frequency meter does not work as it is supposed to.

Hello there!

I am trying to build a frequency meter using Interrupts and Timer1, which works as if the system receives an Interrupt it would get the timer’s data and would calculate

Signal’s Frequency = 1 / (Counter * Timer’s Period) => F_s = F_t/TCNT

but the result is way off, and it does not even make sense. I have had altered my code to look that if the timer’s data is not valid or sth, but the number that the timer counter has counted is sth that I expect.

Here is my code:

int f=0;
char msg[50];

void setup()
{
  Serial.begin(115200);
  noInterrupts();           // disable all interrupts
  pinMode(13, OUTPUT);
  digitalWrite(13, LOW);
  TCCR1A = 0;
  TCCR1B = 0;
  OCR1A = 0;
  OCR1B = 0;
  TCCR1B |= (0<<CS12)|(1<<CS11)|(0<<CS10);    // Clock 2MHZ 
  TCNT1  = 0;  
  TIMSK1 = 0; // disable timer overflow interrupt 
  interrupts(); 
  attachInterrupt(1,pin_ISR,RISING); 
}

void pin_ISR(){
  //digitalWrite(13,!digitalRead(13));
  f = 2000000/TCNT1;
  TCNT1=0;
}

void loop()
{
  sprintf(msg,"Freq:%d \n",f); 
  Serial.print(msg);
}

f = 2000000UL/TCNT1 And now?

AWOL:
f = 2000000UL/TCNT1 And now?

still off. I'm simulating my board in Proteus(I don't have the board to generate the signals) and with a given pulse with a frequency of 6k, it shows 7.78k, which is way off.

I don't have a simulator and I don't trust them, so I can't help you any more.

There are many issues with your code, beginning with the declaration of f as an int instead of volatile int.The timer should be stopped and restarted when the interrupt picks up TCNT1, and interrupts should be disabled and renenabled when the values modified in the ISR are accessed.

That said, the cause of your reported 7.78K instead of 6K is the division of the 2000000 within the ISR. I’ve tried it several ways, but can’t get it to be accurate. I don’t understand the root cause but when the division is put in loop you see 6K.

I am testing with two arduinos. One generating tone at 6K and the other running your code.

int f=0;
char msg[50];

void setup()
{
  Serial.begin(115200);
  noInterrupts();           // disable all interrupts
  pinMode(13, OUTPUT);
  digitalWrite(13, LOW);
  TCCR1A = 0;
  TCCR1B = 0;
  OCR1A = 0;
  OCR1B = 0;
  TCCR1B |= (0<<CS12)|(1<<CS11)|(0<<CS10);    // Clock 2MHZ 
  TCNT1  = 0;  
  TIMSK1 = 0; // disable timer overflow interrupt 
  interrupts(); 
  attachInterrupt(1,pin_ISR,RISING); 
}

void pin_ISR(){
  //digitalWrite(13,!digitalRead(13));
  //f = 2000000/TCNT1;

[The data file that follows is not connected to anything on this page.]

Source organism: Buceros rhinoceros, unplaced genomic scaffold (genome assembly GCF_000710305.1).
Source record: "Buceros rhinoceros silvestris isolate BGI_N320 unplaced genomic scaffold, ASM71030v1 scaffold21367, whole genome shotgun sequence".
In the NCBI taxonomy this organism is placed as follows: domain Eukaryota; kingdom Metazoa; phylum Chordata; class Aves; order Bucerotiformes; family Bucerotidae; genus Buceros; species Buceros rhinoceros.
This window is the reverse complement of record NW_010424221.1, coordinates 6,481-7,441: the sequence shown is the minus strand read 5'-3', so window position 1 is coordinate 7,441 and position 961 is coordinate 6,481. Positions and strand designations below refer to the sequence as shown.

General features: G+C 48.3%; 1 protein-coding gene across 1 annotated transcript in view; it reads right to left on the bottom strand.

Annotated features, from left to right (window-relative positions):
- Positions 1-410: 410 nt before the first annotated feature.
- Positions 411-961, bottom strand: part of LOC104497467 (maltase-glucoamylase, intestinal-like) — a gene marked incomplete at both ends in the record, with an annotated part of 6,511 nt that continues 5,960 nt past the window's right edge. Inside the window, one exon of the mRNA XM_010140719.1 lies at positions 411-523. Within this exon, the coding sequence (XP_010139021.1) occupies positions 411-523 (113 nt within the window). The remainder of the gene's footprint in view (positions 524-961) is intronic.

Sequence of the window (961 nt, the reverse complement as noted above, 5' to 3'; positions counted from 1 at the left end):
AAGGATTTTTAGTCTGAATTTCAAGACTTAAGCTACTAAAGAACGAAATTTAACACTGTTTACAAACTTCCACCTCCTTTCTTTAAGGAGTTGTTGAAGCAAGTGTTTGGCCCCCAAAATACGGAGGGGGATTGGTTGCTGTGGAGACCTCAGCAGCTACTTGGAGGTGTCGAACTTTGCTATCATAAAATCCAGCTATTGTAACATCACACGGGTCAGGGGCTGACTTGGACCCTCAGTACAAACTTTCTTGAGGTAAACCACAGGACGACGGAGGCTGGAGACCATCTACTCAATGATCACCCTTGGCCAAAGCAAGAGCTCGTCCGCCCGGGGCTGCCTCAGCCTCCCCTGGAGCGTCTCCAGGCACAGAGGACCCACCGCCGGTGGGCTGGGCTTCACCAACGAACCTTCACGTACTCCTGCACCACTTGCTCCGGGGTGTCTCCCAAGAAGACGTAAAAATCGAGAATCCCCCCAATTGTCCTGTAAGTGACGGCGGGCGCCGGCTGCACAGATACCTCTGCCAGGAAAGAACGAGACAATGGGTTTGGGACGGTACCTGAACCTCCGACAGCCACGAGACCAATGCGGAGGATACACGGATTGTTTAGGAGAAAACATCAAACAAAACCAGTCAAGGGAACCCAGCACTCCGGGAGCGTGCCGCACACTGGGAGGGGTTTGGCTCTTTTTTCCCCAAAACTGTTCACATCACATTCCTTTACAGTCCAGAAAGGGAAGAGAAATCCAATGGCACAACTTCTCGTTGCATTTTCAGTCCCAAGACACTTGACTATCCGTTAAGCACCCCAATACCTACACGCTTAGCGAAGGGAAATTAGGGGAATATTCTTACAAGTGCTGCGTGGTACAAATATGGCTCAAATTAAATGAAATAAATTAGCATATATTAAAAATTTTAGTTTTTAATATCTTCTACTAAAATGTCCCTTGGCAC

f = TCNT1;
  TCNT1=0;
}

void loop()
{
  f = 2000000/f;
  sprintf(msg,"Freq:%d \n",f); 
  Serial.print(msg);
}

cattledog:
There are many issues with your code, beginning with the declaration of f as an int instead of volatile int.The timer should be stopped and restarted when the interrupt picks up TCNT1, and interrupts should be disabled and renenabled when the values modified in the ISR are accessed.

That said, the cause of your reported 7.78K instead of 6K is the division of the 2000000 within the ISR. I’ve tried it several ways, but can’t get it to be accurate. I don’t understand the root cause but when the division is put in loop you see 6K.

I am testing with two arduinos. One generating tone at 6K and the other running your code.

int f=0;

char msg[50];

void setup()
{
  Serial.begin(115200);
  noInterrupts();          // disable all interrupts
  pinMode(13, OUTPUT);
  digitalWrite(13, LOW);
  TCCR1A = 0;
  TCCR1B = 0;
  OCR1A = 0;
  OCR1B = 0;
  TCCR1B |= (0<<CS12)|(1<<CS11)|(0<<CS10);    // Clock 2MHZ
  TCNT1  = 0; 
  TIMSK1 = 0; // disable timer overflow interrupt
  interrupts();
  attachInterrupt(1,pin_ISR,RISING);
}

void pin_ISR(){
  //digitalWrite(13,!digitalRead(13));
  //f = 2000000/TCNT1;
  f = TCNT1;
  TCNT1=0;
}

void loop()
{
  f = 2000000/f;
  sprintf(msg,“Freq:%d \n”,f);
  Serial.print(msg);
}

Thank you very much! This fixed my code and it’s currently working brilliantly!

I’m curious tho about what exactly should not be in ISR routine usually? to avoid future issues.

I'm curious tho about what exactly should not be in ISR routine usually? to avoid future issues.

The isr should be kept as short as possible, and there should be nothing within the isr which requires interrupts(e.g. Serial printing, delay()). Interrupts are temporarily disabled within the isr. See Nick Gammon's turorial on interrupts Gammon Forum : Electronics : Microprocessors : Interrupts

Because accessing the variable 'f' is not an atomic operation, you should really disable interrupts in your loop () function and make a local copy of it, then reenable interrupts.

@AWOL